“smell the pine!”
Welcome to the Angelina National Forest, one of four National Forests in Texas. Located in the heart of east Texas, the 153,179-acre Angelina National Forest is located in Angelina, Nacogdoches, San Augustine and Jasper counties. The forest lies in the Neches River Basin and on the north and south shores of Sam Rayburn Reservoir, a 114,500-acre lake on the Angelina River formed by the construction of Sam Rayburn Dam in the early 1960's. The Angelina National Forest lies in the upper Gulf Coastal general plain province and the terrain is gently rolling. Longleaf pine is the predominant cover type in the southern portion, while loblolly and shortleaf pine are the dominant types in the rest of the forest. Summers in the Angelina National Forest are hot and humid and winters generally are short and mild. Average mid-summer temperatures in the forest range from the mid-80's to the mid-90's, with an average mid-winter temperature a mild 52 degrees. Rarely do temperatures in the forest drop to less than 10 degrees or rise above 110 degrees. The average annual rainfall is 46 inches. Man came to the area now known as the Angelina National Forest around 8,000 years ago. Archeological sites have been located as part of the U.S. Forest Service's cultural resource inventory in addition to those resources located and excavated prior to the construction of Lake Sam Rayburn Reservoir. These sites document the evidence of man's presence over the entire period since then. One of Angelina County's original settlers, John H. Graham, lies buried in a small cemetery overlooking the creek which bears his name in the southwestern part of the forest. His name and birthdate may still be seen on his grave marker. Of more recent setting is the old Aldridge Sawmill site near the terminus of a spur of the Sawmill Hiking Trail near the Neches River south of the Boykin Springs Recreation Area. Hand-poured concrete structures remain, rapidly deteriorating under the onslaught of vandalism and the advancing forest cover, and these stand as mute testimony to the aspirations and dreams of turn-of-the-century timber barons. In 1934, the Texas Legislature approved a resolution to urge federal purchase of land to create National Forests in Texas. In 1935, acquisition began on the Davy Crockett, Sam Houston, Angelina and Sabine National Forests. Early management efforts centered on timber inventory, planting trees and fire protection. Much of the land had begun to seed-in naturally, due mostly to the Texas Forest Service's fire protection efforts which had begun years earlier. The two agencies, the Texas Forest Service and the U.S. Forest Service, began a harmonious working relationship with the inception of the National Forests in Texas.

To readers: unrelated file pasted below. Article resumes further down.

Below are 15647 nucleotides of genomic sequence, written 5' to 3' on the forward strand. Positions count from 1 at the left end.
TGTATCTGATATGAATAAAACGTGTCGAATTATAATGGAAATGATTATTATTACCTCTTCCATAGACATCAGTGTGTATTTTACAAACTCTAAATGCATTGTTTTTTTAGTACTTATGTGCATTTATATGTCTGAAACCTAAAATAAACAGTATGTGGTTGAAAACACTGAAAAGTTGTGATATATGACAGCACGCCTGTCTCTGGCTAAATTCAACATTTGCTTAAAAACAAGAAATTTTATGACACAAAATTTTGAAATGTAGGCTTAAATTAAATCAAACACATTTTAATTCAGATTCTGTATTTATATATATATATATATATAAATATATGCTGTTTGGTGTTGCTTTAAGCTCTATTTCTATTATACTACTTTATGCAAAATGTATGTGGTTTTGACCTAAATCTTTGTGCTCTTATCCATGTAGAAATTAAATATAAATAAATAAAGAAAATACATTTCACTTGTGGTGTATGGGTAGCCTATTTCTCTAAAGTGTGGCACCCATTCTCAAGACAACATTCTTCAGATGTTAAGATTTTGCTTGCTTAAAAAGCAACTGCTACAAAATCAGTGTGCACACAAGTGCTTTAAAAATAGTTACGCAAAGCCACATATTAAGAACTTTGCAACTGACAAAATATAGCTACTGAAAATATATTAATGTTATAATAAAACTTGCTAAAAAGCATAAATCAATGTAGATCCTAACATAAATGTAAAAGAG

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Angelina National Forest
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